As a librarian, I am lucky to be surrounded by comics. I grew up reading Archie and the weekend comics in the Winnipeg Free Press, spending many afternoons drawing the characters and making paper dolls of them.
In my late teens, reading the work of creators such as Julie Doucet, Adrian Tomine, Geneviève Castrée, Lynda Barry, and Gabrielle Bell helped me through difficult times. Until then, I had no idea that comics could be so varied and speak so frankly about topics like depression, identity, and sexuality. Comics have a unique intimacy that connects readers through their layered and often visceral communication of experiences, narratives, and ideas.
I founded the Canada Comics Open Library in 2018 to create the sort of collection I wish I had access to growing up and to remove some of the barriers that prevent people from accessing a diverse range of comics. The project, based in Toronto, grew into a community space with the support of volunteers. Although we have been closed during the pandemic, we are finding ways to stay connected online.
Comics creators, too, are fostering a sense of community and connection through mediums such as Instagram and zines. From personal experiences with grief to exploring our socio-economic climate, they are producing important and timely work.
What follows is a subjective selection of four emerging creators who are producing powerful and visually unique work. They are wholeheartedly recommended, selected from a vibrant and large community of creators and publishers. You can discover other talented Canadian creators and their comics, both online and in print, using the Canadian Cartoonists Database, a searchable resource hosted on CanadaComicsOL.org.
This Toronto illustrator, storyteller, comics creator, and prolific zine maker’s work focuses on themes of nature, healing, trauma, and community, through the lens of a Black queer experience. New Growth (Really Easy Press) is a short comic exploring identity and change through eco and body horror. Cleopatria Peterson’s illustrations are stunningly detailed, with immersive and intuitive linework that evokes the textures of nature. They also co-founded Old Growth Press, alongside editor and poet Terrence Abrahams, to publish hand-bound comic zines by BIPOC and LGBTQ2S+ Canadian artists.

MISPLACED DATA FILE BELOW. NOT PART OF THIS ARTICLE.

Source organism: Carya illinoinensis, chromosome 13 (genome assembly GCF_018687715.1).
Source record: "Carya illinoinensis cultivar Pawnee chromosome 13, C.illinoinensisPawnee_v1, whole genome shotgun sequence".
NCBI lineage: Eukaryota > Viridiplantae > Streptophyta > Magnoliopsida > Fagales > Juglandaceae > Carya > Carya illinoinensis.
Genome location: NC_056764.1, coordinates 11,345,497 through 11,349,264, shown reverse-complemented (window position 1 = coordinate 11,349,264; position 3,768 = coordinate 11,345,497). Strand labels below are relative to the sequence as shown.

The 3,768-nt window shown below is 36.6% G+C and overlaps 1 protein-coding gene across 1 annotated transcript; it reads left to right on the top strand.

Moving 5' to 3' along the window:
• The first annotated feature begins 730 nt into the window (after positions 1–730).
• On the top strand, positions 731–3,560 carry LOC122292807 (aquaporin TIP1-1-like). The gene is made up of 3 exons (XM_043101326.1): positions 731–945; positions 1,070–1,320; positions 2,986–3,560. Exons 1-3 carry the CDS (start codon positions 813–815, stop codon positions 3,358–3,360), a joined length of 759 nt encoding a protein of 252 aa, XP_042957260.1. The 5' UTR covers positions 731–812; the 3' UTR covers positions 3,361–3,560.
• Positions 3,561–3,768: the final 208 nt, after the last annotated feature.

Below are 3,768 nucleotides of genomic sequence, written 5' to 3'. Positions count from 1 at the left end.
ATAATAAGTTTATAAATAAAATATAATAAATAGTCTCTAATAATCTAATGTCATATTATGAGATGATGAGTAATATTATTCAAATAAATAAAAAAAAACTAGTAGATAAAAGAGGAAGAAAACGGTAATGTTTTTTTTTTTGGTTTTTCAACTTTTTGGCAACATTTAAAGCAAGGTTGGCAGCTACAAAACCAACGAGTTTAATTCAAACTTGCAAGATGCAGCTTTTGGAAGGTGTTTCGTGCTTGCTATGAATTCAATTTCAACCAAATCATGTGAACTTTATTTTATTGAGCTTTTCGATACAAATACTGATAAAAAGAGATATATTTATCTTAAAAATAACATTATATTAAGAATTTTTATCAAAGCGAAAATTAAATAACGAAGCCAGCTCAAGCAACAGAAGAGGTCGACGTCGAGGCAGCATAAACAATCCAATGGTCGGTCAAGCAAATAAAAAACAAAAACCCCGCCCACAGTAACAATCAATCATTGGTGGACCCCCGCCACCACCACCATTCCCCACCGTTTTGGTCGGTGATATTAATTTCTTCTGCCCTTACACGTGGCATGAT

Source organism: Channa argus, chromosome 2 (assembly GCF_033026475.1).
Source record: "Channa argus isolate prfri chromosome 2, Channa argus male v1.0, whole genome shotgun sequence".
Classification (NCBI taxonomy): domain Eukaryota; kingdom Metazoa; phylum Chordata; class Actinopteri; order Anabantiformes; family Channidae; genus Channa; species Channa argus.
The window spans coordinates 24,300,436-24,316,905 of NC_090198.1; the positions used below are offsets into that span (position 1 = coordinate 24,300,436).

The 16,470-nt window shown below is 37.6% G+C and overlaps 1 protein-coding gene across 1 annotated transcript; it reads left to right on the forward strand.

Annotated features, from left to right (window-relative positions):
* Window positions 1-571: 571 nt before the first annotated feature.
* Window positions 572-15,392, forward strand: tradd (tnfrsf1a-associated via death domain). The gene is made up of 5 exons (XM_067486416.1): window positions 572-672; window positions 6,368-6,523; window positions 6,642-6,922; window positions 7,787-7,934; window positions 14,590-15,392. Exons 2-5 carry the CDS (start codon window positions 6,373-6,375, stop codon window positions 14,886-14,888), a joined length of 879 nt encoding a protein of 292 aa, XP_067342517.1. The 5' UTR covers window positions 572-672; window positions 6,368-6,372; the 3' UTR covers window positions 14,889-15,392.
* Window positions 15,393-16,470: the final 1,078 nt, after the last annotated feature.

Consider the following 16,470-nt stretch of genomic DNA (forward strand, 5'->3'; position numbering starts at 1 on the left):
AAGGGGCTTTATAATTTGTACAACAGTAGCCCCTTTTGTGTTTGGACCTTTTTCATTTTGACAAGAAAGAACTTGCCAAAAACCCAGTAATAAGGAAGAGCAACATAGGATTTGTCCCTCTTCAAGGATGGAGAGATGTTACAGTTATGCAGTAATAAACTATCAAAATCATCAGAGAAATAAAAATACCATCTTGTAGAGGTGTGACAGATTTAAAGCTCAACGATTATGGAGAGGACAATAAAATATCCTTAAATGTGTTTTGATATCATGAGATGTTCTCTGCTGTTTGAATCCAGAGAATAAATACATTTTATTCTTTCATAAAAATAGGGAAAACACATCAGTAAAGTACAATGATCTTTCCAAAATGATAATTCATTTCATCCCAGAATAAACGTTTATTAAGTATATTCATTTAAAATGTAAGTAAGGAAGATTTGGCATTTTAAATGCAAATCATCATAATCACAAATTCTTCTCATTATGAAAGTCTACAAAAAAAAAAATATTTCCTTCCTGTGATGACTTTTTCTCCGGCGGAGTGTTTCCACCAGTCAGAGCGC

Kimiko Tobimatsu and Keet Geniza
In Kimiko Does Cancer (Arsenal Pulp Press), Toronto employment and human-rights lawyer Kimiko Tobimatsu writes about her experiences being diagnosed with and undergoing treatment for breast cancer, with beautiful and expressive illustrations by Keet Geniza, a Filipinx-Canadian illustrator, comic artist, and zine maker. This frank and moving example of graphic medicine navigates a disease as told through a queer lens. Geniza also self-publishes poignant zines about everyday life, identity, and body image.
With previous publications in The New Yorker, McSweeney’s, Room, and Everyday Feminism, Lee Lai is an Australian living in Montreal whose debut graphic novel, Stone Fruit (Fantagraphics), publishes this spring. It’s a beautifully illustrated and compassionate narrative about a queer relationship, complex family dynamics, mental illness, and monstrous feelings, good and bad, as the characters transform into creatures during scenes of heightened emotions. It’s a rhythmic and pulsing story that communicates playfulness, joy, and depression through surreal aesthetics and linework that comes alive and dances across the page. Characters move in and out of sync with each other and their environments, as they seek understanding and find belonging. Instagram: @_leelai
Shira Spector’s Red Rock Baby Candy (Fantagraphics) is a candid and explorative graphic autobiography of grief and parenthood that chronicles the decade Spector spent trying to become pregnant, which coincided with losing her father to cancer. Spector has created a deeply moving book set in Montreal and Toronto, with detailed drawings, distinctive collage work, and innovative uses of ink and colour woven throughout. The story and its characters burst out of formal comics conventions in a celebration of queerness, sexuality, and the fullness and unpredictability of life. Instagram: @shiraspec
Three Digital Comics to Follow
Artist, writer, and UBC creative writing instructor Sarah Leavitt expertly explored complicated emotions in her 2010 graphic novel Tangles. She continues to explore grief, loss, and creation on Instagram (@sarah_leav) through her compelling watercolour comics.
Artist and community organizer Paterson Hodgson’s clients range from Canadian Music Week to Holt Renfrew. During COVID-19, her comics about tenants’ rights and the housing crisis on Instagram (@patersinister) have served as an urgent rallying cry.
Cartoonist Eric Kostiuk Williams, a 2017 Eisner Award nominee, produces comics that vibrantly document queer histories and current pandemic realities. His Quarantine Comics strip is available in Now magazine online.